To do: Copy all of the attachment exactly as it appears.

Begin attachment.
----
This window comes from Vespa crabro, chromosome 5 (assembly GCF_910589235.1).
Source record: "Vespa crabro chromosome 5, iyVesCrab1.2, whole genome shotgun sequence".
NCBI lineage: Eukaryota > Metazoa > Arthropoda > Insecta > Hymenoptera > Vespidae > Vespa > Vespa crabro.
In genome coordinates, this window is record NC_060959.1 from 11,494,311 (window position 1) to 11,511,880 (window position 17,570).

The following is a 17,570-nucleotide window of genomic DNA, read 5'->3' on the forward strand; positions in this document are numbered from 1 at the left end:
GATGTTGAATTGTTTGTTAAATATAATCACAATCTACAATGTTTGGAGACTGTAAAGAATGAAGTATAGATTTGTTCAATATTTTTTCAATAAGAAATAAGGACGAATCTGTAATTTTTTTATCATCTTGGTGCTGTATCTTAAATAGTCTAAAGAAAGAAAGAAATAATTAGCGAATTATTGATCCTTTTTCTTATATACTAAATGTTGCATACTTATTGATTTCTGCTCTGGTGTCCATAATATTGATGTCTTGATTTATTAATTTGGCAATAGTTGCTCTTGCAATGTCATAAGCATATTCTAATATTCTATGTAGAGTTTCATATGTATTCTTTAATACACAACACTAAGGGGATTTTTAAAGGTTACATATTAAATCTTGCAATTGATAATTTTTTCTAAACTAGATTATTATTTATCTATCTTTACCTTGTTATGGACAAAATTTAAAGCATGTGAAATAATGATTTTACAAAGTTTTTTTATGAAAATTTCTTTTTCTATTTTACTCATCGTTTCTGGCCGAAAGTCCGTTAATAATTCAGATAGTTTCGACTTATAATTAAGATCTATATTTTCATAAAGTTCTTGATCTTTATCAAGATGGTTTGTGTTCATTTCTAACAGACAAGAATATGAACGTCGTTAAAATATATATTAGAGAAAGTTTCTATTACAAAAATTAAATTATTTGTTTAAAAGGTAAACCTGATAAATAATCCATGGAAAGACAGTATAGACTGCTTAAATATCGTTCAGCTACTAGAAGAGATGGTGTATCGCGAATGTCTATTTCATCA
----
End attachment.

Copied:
This window comes from Vespa crabro, chromosome 5 (assembly GCF_910589235.1).
Source record: "Vespa crabro chromosome 5, iyVesCrab1.2, whole genome shotgun sequence".
NCBI lineage: Eukaryota > Metazoa > Arthropoda > Insecta > Hymenoptera > Vespidae > Vespa > Vespa crabro.
In genome coordinates, this window is record NC_060959.1 from 11,494,311 (window position 1) to 11,511,880 (window position 17,570).

The following is a 17,570-nucleotide window of genomic DNA, read 5'->3' on the forward strand; positions in this document are numbered from 1 at the left end:
GATGTTGAATTGTTTGTTAAATATAATCACAATCTACAATGTTTGGAGACTGTAAAGAATGAAGTATAGATTTGTTCAATATTTTTTCAATAAGAAATAAGGACGAATCTGTAATTTTTTTATCATCTTGGTGCTGTATCTTAAATAGTCTAAAGAAAGAAAGAAATAATTAGCGAATTATTGATCCTTTTTCTTATATACTAAATGTTGCATACTTATTGATTTCTGCTCTGGTGTCCATAATATTGATGTCTTGATTTATTAATTTGGCAATAGTTGCTCTTGCAATGTCATAAGCATATTCTAATATTCTATGTAGAGTTTCATATGTATTCTTTAATACACAACACTAAGGGGATTTTTAAAGGTTACATATTAAATCTTGCAATTGATAATTTTTTCTAAACTAGATTATTATTTATCTATCTTTACCTTGTTATGGACAAAATTTAAAGCATGTGAAATAATGATTTTACAAAGTTTTTTTATGAAAATTTCTTTTTCTATTTTACTCATCGTTTCTGGCCGAAAGTCCGTTAATAATTCAGATAGTTTCGACTTATAATTAAGATCTATATTTTCATAAAGTTCTTGATCTTTATCAAGATGGTTTGTGTTCATTTCTAACAGACAAGAATATGAACGTCGTTAAAATATATATTAGAGAAAGTTTCTATTACAAAAATTAAATTATTTGTTTAAAAGGTAAACCTGATAAATAATCCATGGAAAGACAGTATAGACTGCTTAAATATCGTTCAGCTACTAGAAGAGATGGTGTATCGCGAATGTCTATTTCATCA